The Blue Bookcase is hosting a really neat "event" today called the Literary Blog Hop. What happens is they post a question for the book bloggers out there to each answer on the same day. It's a great way to network with fellow book lovers and hear about some interesting topics. They kindly invited me to take part, and I'm excited to share in it.
You can check it out here. (Sorry I couldn't get an image for you!)
This week's question is: What is the most difficult literary work you've ever read? What made it so difficult?
This is a tough one because I've been challenged by a lot of reading. I'm tempted to say The Wasteland by T.S. Eliot because I eventually had to spend hours breaking it down line by line to really grasp its significance. I also think of Les Miserables because it's the longest book I've ever read, but I don't think it was actually the most difficult. (If you're interested, I reviewed it here.) The answer would definitely be Kant's Groundwork of the Metaphysics of Morals but that would not make for an interesting blog entry because I would basically just say, "I don't think I get it and that frustrates me." So where does that leave me? I'm going to go with The Waves by Virginia Woolf.
Woolf writes in a stream-of-consciousness style, which can be quite difficult to follow when you're not accustomed to it. There's no strong direction of plot, and it's often unclear which character is the one in focus. I found this difficult to follow at times in To the Lighthouse, but when someone simply classified it as "stream-of-consciousness" I suddenly grasped what she was trying to do and was able to work with it. However, she pushes this even further in The Waves. In this book, there are no characters and no plot. The entire story is run by six different people's dramatic soliloquies. At first, I found this extremely irritating and confusing. I was not interested in the text nor appreciative of any skill involved in it. The people do not really interact with each other, and the things they are saying do not fit together in any thematic or chronological order. They spit out their random thoughts and emotions, often in short, uninteresting sentences or fragments. No one responds to anyone else, and yet their speeches are so intertwined that it's difficult to discern who is supposed to be speaking. It felt like nonsense to me.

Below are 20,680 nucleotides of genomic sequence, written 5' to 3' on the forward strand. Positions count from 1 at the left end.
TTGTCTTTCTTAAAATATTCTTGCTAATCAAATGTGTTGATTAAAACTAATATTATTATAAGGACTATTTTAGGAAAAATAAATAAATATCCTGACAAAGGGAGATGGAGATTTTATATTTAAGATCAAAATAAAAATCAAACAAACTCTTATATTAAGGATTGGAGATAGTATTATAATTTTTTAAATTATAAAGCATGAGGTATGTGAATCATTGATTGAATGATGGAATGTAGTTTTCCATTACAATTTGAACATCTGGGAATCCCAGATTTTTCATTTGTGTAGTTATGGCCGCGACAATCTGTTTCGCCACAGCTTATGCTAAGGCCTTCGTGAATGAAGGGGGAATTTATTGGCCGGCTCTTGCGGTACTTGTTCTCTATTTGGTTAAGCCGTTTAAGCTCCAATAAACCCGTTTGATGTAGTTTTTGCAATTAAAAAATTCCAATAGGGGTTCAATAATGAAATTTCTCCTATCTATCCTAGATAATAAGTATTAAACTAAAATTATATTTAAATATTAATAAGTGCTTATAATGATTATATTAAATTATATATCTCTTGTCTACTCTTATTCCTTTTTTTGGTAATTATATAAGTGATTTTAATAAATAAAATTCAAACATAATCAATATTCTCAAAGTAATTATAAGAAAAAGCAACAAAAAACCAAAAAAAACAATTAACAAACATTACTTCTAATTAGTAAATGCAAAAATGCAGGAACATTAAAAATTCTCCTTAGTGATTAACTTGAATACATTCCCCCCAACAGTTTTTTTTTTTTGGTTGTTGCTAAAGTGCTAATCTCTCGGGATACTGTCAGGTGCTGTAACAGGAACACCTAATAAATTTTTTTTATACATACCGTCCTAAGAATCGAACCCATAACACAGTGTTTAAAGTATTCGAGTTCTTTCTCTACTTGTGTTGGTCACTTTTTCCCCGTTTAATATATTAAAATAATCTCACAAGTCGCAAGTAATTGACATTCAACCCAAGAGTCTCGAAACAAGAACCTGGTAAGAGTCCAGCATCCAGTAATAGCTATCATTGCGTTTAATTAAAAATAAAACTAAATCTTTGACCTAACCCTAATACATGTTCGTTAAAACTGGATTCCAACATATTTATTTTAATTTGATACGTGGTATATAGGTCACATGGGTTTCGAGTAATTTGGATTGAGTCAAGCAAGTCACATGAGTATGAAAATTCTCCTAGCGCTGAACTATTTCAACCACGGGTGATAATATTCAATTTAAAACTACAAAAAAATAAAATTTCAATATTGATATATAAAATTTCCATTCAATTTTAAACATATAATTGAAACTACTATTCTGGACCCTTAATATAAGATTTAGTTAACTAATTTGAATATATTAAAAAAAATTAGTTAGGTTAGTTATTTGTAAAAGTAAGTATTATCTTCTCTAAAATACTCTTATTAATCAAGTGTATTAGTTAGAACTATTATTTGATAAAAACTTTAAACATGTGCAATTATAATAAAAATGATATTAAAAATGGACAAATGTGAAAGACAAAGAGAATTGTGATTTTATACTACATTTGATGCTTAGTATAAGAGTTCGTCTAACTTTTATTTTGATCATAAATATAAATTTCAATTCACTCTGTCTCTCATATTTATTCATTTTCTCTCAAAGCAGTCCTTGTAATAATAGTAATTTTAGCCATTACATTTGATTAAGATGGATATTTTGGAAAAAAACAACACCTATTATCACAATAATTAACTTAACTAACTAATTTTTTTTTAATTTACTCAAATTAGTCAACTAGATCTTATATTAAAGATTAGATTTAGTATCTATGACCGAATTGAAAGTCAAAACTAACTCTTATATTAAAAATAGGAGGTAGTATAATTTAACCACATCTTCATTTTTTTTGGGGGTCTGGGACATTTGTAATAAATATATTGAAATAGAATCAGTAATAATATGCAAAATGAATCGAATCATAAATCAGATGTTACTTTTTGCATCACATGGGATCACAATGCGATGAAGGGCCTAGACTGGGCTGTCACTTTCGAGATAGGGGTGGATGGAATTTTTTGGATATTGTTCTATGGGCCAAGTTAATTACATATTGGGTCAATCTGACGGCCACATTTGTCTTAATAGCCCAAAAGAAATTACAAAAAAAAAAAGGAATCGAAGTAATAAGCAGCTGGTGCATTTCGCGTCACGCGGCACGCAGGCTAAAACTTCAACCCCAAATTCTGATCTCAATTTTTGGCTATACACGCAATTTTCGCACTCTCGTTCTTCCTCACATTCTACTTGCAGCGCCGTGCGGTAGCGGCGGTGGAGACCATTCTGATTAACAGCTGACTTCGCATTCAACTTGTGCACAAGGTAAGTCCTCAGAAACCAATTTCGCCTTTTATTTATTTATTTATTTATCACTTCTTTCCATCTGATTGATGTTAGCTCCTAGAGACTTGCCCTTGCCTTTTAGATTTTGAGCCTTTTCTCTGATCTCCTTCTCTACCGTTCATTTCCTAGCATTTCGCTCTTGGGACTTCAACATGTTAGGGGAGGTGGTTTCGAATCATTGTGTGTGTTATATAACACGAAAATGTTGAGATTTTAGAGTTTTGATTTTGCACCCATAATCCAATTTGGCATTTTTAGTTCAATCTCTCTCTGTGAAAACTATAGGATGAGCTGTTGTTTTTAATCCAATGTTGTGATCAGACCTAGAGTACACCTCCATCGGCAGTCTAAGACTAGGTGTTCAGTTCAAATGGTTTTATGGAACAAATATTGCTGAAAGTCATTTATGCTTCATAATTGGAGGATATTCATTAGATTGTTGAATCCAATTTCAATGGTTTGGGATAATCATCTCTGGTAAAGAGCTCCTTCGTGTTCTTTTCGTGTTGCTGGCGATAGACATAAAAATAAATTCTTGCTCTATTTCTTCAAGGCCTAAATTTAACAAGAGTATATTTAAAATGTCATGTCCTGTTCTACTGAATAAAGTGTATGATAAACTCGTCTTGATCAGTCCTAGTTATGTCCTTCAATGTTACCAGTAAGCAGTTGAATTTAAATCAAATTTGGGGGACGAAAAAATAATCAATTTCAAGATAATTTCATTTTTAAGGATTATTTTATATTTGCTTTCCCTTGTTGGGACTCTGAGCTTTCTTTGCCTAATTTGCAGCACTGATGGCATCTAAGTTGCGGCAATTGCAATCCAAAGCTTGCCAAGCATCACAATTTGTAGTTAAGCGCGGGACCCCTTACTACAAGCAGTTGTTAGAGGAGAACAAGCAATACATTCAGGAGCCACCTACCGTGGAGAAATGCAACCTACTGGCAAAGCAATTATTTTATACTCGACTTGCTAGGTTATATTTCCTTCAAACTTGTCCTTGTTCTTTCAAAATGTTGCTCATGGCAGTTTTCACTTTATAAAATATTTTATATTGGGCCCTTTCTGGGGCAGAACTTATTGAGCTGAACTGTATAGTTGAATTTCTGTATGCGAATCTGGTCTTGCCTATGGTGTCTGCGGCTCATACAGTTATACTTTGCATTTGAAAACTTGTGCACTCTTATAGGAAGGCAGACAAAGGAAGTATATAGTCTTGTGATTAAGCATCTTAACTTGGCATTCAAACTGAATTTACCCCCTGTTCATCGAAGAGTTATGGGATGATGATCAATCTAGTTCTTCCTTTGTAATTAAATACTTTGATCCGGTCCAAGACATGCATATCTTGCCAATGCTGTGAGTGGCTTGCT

So this was a difficult read because I struggled to understand what was going on and to grasp its purpose. I didn't like what I was reading, which always makes it harder to get through it. Ultimately, however, I grew to appreciate it as a representation of the relationship between Self and Other. I think Woolf was trying illustrate that these two entities are not as disconnected as we like to think they are. The Self cannot exist outside of relation to Others. However, I still feel like it was a pretty obscure way to reach that point.